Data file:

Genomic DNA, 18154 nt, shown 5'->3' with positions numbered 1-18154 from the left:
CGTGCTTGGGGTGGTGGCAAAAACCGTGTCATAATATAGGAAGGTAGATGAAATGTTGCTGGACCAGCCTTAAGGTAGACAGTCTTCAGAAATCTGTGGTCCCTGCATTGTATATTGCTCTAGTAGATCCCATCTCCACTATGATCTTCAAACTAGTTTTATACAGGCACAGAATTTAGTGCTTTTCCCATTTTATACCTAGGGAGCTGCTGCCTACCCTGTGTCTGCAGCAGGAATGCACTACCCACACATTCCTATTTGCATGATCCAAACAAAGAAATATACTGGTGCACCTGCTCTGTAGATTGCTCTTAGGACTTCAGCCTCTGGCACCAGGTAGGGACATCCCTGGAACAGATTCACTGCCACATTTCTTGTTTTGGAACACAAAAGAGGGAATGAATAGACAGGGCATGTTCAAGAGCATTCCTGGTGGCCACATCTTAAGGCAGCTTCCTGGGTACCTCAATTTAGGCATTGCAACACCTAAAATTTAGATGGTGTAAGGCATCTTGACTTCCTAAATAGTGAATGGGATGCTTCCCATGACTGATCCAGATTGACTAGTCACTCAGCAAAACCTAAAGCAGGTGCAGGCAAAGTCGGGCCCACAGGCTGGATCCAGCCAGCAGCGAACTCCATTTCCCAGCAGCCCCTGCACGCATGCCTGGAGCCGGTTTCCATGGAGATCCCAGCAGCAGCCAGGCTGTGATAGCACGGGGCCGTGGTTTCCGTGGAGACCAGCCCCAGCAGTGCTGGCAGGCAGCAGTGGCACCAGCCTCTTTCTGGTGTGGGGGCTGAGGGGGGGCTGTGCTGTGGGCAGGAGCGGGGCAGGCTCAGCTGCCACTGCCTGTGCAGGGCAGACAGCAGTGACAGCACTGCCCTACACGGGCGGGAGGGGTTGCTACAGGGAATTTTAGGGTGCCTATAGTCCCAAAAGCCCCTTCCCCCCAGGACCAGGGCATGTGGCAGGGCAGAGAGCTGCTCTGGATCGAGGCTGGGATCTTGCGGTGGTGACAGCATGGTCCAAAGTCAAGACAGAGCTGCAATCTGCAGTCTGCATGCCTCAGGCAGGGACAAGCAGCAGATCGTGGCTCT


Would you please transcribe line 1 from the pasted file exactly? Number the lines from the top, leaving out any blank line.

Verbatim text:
Genomic DNA, 18154 nt, shown 5'->3' with positions numbered 1-18154 from the left: